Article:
Calvary Episcopal Church has new rector
By LEILA SISSON CASE
AMERICUS — The Rev. H. Jeff Wallace was installed as the 30th Rector of Calvary Episcopal Church, Americus, last Friday, Jan. 22, during an impressive, joyful service. The institution of a new priest is a centuries-old Episcopal tradition dating back to the Church of England when a priest and people enter into a new covenant with one another.
Fr. Wallace was called to serve Calvary Episcopal last fall, moving here from Texas in December with his wife, Stephanie Wallace. His heritage in the Episcopal faith stems from his childhood, growing up in nearby Albany. He is a graduate of Lenoir-Rhyne College, Hickory, N.C., and Lutheran Theological Southern Seminary, Columbia, S.C. He served Lutheran churches before returning to the Episcopal Church and re-ordained an Episcopal priest Dec. 13, 2007. He worked as priest associate at a small parish in Pawley’s Island, S.C., while simultaneously serving as a hospice chaplain and grief counselor for many years.
The sanctuary was filled as hundreds gathered in the church for his installation by The Rt. Rev. Scott A. Benhase of Savannah, Bishop of the Episcopal Diocese of Georgia. The spirited procession included the vestry, search committee, acolytes, Wallace’s brother, the Rev. Bill Blaine-Wallace of Farmington, Maine, other clergy friends and colleagues from a wide area, and the Calvary choir.
During the “induction” section of the service, the Bishop, representatives of the congregation and the clergy of the diocese presented Wallace with gifts as symbols of Calvary’s ministries including a vessel of baptismal water from the Bishop as well as a lighted candle to work with the diocese in speaking the light of Christ to all people, a Bible from the people, a prayer book for spiritual formation, a hymnal companion, a clerical stole from the altar guild, a mop as a reminder of mutual grace and forgiveness, a toy from the Sunday school and commitment to children’s physical and spiritual well-being, blessed oil for healing, a coffee cup, Frisbee and a box of Kleenex as a reminder of the spiritual union of good times in conversation, recreation and mutual consolation.
Following the induction, Wallace was welcomed as the new rector and was greeted with applause after which he thanked everyone.
“It is a blessing to be your rector and a blessing to reach out to the wider community,” he said. “You have so blessed me and my family. I can only pray for and strive to be such a blessing to you and to our Lord’s church. Our new beginning makes this an ideal time for anyone to unite or reunite with our church family. While open arms await anyone who comes to Calvary Episcopal, we also pray for others who have our same shepherd in Jesus Christ but belong to another faith. There is only one church, one body, one faith, one hope and one Baptism. One of the things I love about Calvary is our mission statement: ‘We strive to put Christ’s love into action through engaged and inclusive worship, study and service.’”
The sermon was delivered by the Rev. Canon Frank Logue of Savannah and the Gospeller was the Rev. Diane Hall, deacon at Calvary. Other ministers of the liturgy were the Rev. Leigh Hall, associate rector at St. Paul’s Episcopal Church, Albany; Ross Chambliss, Lay Eucharistic minister and Leninist, and the Rev. Frederick A. Buechner, immediate past interim priest of Thomasville served as host bearer. Joyous and beautiful music was provided by Donna Becton, organist; Bobby Helms, choir director, conducting the Calvary choir and soloists Julie Megginson, soprano, and James Scott, alto.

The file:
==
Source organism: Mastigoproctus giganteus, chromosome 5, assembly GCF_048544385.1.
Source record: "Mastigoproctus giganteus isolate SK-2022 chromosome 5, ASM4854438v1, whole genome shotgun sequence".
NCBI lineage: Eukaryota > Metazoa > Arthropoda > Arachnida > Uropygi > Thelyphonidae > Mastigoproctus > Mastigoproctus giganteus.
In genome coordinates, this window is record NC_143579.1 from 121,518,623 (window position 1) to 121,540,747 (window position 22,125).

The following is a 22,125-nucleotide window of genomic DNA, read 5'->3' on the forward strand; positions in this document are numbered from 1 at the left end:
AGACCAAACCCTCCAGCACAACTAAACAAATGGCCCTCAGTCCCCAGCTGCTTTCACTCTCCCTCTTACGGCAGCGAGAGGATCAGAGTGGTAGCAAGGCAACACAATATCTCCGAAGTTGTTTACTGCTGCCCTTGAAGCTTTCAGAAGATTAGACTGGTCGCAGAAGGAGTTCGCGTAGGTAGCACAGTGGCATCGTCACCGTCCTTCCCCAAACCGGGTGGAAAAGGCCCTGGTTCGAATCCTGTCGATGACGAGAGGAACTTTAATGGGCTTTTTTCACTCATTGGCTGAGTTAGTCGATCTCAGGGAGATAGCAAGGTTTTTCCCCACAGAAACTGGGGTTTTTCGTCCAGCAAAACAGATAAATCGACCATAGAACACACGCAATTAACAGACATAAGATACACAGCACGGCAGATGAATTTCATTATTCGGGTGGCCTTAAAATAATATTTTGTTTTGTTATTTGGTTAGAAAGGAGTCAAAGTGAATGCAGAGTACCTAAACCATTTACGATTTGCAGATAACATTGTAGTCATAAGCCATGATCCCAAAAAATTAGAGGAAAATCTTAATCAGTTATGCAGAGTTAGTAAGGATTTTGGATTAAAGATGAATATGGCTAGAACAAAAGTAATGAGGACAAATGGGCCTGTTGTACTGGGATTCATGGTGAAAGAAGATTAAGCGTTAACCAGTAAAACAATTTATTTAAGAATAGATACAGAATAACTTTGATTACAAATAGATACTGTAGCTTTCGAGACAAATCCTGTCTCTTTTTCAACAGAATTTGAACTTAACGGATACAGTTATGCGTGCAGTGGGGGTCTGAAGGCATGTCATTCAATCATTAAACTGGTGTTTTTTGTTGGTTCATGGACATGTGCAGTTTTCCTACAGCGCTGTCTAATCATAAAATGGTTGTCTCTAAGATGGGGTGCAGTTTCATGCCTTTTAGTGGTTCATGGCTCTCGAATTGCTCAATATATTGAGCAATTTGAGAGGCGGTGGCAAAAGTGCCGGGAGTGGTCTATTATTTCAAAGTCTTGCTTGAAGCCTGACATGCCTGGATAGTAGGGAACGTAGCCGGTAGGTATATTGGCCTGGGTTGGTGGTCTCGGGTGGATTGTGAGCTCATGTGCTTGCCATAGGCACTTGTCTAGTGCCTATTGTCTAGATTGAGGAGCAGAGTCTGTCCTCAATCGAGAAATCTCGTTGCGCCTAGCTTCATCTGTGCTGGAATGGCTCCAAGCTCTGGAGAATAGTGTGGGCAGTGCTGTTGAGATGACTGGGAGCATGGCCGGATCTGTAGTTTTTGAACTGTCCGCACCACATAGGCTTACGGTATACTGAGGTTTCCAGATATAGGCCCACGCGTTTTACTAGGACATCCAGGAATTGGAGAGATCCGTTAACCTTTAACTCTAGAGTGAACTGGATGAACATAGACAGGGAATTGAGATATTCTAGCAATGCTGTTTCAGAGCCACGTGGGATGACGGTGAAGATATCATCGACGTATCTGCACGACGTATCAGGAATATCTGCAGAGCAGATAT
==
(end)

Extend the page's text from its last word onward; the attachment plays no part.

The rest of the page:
The service was followed by a lavish and festive reception in Lawrence Parish Hall.
Calvary Episcopal Church, founded 151 years ago, has been at its present location at 308 S. Lee St. since 1869. The church’s history as a leader in varied outreach causes is worthy, the most recent being initiating the local food pantry that developed into a wider program. Other recent outreach areas include sponsoring arts and cultural programs and a vibrant thrift shop that assists the faith clinic, people in need and other worthy causes.
The present church building, known for its architectural and artistic heritage, was designed by Ralph Adams Cram, the leading ecclesiastical architect in America in the early part of the 1900s. Construction began in March 1919, and was completed in 1921.
In early 2000, under the leadership of then rector, the Rev. Reginald Gunn, the restoration of the Cram church and significant additions were made in the parish hall. Martin Johnson, an architect and a Calvary parishioner at the time who has since moved away, donated his services. Under his professional direction a master plan for the entire campus was developed. The plan included the restoration of the Cram church, reorientation of the parking lot and the parish hall entrance as well as the addition of a new kitchen, bathrooms, and enclosed loggia surrounding a cloistered area and labyrinth. In addition, a master plan for the gardens was developed that included a second memorial garden to join the previous 1994 addition. The exterior façade of the parish hall was vastly improved with the addition of an open, covered loggia which connected the new entrance to the parish hall with the previous free standing Sunday school building. The parish hall addition was dedicated May 18, 2003, by the Rt. Rev. Henry I. Louttit Jr., then Bishop of Georgia.